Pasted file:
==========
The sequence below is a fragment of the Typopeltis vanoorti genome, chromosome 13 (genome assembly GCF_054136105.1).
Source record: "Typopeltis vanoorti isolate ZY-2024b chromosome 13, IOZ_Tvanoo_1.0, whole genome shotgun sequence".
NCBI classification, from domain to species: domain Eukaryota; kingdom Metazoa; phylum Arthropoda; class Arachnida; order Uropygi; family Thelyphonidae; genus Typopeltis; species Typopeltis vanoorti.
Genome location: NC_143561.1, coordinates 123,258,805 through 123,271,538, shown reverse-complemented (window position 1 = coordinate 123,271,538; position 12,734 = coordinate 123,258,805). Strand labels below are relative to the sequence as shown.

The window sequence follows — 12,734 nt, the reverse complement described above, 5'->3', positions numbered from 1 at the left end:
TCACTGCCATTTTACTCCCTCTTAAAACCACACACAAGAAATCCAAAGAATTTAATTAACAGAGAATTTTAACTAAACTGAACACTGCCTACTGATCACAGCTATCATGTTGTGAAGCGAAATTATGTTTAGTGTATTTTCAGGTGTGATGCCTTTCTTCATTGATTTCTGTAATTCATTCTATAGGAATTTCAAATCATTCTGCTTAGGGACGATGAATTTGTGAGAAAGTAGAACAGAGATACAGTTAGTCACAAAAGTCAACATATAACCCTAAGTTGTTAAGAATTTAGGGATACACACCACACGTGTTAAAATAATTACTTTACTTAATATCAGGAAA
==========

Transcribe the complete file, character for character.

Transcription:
The sequence below is a fragment of the Typopeltis vanoorti genome, chromosome 13 (genome assembly GCF_054136105.1).
Source record: "Typopeltis vanoorti isolate ZY-2024b chromosome 13, IOZ_Tvanoo_1.0, whole genome shotgun sequence".
NCBI classification, from domain to species: domain Eukaryota; kingdom Metazoa; phylum Arthropoda; class Arachnida; order Uropygi; family Thelyphonidae; genus Typopeltis; species Typopeltis vanoorti.
Genome location: NC_143561.1, coordinates 123,258,805 through 123,271,538, shown reverse-complemented (window position 1 = coordinate 123,271,538; position 12,734 = coordinate 123,258,805). Strand labels below are relative to the sequence as shown.

The window sequence follows — 12,734 nt, the reverse complement described above, 5'->3', positions numbered from 1 at the left end:
TCACTGCCATTTTACTCCCTCTTAAAACCACACACAAGAAATCCAAAGAATTTAATTAACAGAGAATTTTAACTAAACTGAACACTGCCTACTGATCACAGCTATCATGTTGTGAAGCGAAATTATGTTTAGTGTATTTTCAGGTGTGATGCCTTTCTTCATTGATTTCTGTAATTCATTCTATAGGAATTTCAAATCATTCTGCTTAGGGACGATGAATTTGTGAGAAAGTAGAACAGAGATACAGTTAGTCACAAAAGTCAACATATAACCCTAAGTTGTTAAGAATTTAGGGATACACACCACACGTGTTAAAATAATTACTTTACTTAATATCAGGAAA